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Hypertension and coronary artery disease: a summary of the American Heart Association scientific statement.

Author(s): Rosendorff C

Affiliation(s): Department of Medicine, Mount Sinai School of Medicine, New York, NY, USA. clive.rosendorff@med.va.gov

Publication date & source: 2007-10, J Clin Hypertens (Greenwich)., 9(10):790-5.

Publication type: Review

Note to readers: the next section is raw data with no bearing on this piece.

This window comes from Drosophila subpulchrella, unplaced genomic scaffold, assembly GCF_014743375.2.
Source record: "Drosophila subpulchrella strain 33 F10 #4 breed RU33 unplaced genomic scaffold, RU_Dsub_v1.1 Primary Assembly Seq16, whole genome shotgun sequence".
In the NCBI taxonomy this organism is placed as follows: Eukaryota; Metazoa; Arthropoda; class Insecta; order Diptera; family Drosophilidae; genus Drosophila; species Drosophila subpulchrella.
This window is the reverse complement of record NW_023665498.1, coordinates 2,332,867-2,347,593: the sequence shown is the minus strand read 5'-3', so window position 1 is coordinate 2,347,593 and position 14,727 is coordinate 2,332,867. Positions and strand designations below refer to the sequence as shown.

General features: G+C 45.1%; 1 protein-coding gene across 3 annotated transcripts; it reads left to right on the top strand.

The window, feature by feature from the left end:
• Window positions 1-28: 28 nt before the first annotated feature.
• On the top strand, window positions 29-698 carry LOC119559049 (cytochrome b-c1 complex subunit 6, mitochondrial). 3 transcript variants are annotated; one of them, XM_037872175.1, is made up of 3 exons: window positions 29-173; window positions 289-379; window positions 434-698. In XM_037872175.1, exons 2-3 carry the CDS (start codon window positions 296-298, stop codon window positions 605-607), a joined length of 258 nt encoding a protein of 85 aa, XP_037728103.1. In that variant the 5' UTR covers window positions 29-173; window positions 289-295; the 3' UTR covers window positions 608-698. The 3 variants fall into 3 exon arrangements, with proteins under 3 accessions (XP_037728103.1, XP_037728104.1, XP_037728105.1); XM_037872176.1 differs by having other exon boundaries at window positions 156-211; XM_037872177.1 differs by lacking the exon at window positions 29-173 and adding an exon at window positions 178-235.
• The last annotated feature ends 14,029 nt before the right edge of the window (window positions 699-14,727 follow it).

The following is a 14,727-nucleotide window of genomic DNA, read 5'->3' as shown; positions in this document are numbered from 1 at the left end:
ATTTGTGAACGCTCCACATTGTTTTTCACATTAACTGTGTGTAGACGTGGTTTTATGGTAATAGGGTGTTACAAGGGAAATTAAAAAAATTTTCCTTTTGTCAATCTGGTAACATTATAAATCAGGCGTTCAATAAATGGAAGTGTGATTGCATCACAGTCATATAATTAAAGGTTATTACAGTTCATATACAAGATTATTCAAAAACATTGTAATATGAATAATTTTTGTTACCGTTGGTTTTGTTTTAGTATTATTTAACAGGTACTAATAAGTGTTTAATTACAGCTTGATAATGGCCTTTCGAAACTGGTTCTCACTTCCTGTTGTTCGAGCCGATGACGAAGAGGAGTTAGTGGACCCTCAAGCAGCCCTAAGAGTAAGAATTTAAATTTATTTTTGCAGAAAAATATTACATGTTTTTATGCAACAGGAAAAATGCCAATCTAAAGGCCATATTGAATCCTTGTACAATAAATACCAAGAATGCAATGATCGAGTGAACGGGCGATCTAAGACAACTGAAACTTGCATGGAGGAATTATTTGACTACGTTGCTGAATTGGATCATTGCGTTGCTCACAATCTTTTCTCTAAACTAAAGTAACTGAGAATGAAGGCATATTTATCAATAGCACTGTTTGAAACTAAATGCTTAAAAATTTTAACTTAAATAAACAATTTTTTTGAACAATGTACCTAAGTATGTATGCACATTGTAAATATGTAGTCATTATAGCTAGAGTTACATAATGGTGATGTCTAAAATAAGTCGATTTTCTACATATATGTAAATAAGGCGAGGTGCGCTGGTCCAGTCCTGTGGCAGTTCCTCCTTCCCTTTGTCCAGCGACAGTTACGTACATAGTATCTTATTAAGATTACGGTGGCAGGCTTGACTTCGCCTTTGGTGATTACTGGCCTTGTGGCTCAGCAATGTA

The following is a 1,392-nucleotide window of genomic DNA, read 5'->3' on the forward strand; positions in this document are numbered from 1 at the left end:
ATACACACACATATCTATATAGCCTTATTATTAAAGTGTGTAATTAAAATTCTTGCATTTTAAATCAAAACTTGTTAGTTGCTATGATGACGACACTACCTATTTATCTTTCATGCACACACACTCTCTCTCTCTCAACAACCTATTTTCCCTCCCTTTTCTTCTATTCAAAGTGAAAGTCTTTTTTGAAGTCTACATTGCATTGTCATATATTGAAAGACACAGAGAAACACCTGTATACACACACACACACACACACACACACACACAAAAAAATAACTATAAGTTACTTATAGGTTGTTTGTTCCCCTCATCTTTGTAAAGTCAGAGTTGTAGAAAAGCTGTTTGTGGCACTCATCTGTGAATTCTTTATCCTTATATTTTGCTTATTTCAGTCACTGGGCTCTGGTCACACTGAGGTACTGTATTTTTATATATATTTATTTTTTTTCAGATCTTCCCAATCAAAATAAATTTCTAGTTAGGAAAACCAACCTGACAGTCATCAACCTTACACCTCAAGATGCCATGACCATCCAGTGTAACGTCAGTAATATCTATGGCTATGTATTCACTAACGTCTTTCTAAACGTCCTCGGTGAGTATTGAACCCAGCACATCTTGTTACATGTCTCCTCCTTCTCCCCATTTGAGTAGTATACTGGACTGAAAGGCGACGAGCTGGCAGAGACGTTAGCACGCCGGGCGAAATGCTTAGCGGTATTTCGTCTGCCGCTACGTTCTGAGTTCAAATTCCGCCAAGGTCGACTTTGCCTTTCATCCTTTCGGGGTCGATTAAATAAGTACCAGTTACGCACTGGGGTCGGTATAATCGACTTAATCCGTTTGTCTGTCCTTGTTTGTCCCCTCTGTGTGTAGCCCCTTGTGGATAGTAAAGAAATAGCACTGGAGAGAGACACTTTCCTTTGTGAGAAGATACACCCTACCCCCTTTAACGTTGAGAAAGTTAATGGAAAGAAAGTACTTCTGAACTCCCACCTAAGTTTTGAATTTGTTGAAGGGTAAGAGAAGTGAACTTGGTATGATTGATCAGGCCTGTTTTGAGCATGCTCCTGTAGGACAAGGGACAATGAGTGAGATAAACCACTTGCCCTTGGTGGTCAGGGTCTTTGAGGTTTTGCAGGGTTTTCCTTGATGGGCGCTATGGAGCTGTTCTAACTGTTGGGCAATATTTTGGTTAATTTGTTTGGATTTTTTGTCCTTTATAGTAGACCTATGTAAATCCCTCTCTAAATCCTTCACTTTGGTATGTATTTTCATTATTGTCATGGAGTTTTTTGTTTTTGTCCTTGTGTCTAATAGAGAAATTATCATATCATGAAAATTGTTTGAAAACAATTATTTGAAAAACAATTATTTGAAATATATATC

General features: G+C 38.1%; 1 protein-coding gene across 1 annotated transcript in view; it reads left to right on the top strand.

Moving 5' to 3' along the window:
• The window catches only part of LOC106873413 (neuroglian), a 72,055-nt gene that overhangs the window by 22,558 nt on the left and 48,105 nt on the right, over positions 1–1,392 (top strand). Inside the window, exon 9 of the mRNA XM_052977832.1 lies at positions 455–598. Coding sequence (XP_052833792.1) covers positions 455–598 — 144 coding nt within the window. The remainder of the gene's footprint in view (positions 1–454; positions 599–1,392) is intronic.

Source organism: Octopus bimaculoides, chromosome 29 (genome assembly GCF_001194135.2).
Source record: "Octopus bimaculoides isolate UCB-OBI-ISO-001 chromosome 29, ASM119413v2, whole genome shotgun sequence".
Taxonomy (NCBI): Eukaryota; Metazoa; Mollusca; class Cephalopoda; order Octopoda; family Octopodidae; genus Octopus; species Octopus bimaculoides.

The American Heart Association scientific statement on the treatment of hypertension in the prevention and management of ischemic heart disease was published recently. The main recommendations were as follows: (1) For most adults with hypertension, the blood pressure (BP) goal is <140/90 mm Hg but should be <130/80 [corrected] mm Hg in patients with diabetes mellitus, chronic kidney disease, known coronary artery disease (CAD), CAD equivalents (carotid artery disease, abdominal aortic aneurism, and peripheral vascular disease), or 10-year Framingham risk score of >/=10%. For those with left ventricular dysfunction, the recommended BP target is <120/80 mm Hg. (2) For primary CAD prevention, any effective antihypertensive drug or combination is indicated, but preference is given to angiotensin-converting enzyme (ACE) inhibitors, angiotensin receptor blockers (ARBs), calcium channel blockers (CCBs), and thiazide diuretics. (3) For the management of hypertension in patients with established CAD (stable or unstable angina, non-ST-segment elevation myocardial infarction, ST-segment elevation myocardial infarction), beta-blockers and ACE inhibitors (or ARBs) are the basis of treatment. If further BP lowering is needed, a thiazide diuretic and/or a dihydropyridine CCB (not verapamil or diltiazem) can be added. If a beta-blocker is contraindicated or not tolerated, diltiazem or verapamil can be substituted. (4) If there is left ventricular dysfunction, recommended therapy consists of an ACE inhibitor or ARB, a beta-blocker, and either a thiazide or loop diuretic. In patients with more severe heart failure, an aldosterone antagonist and hydralazine/isosorbide dinitrate (in black patients) should be considered.

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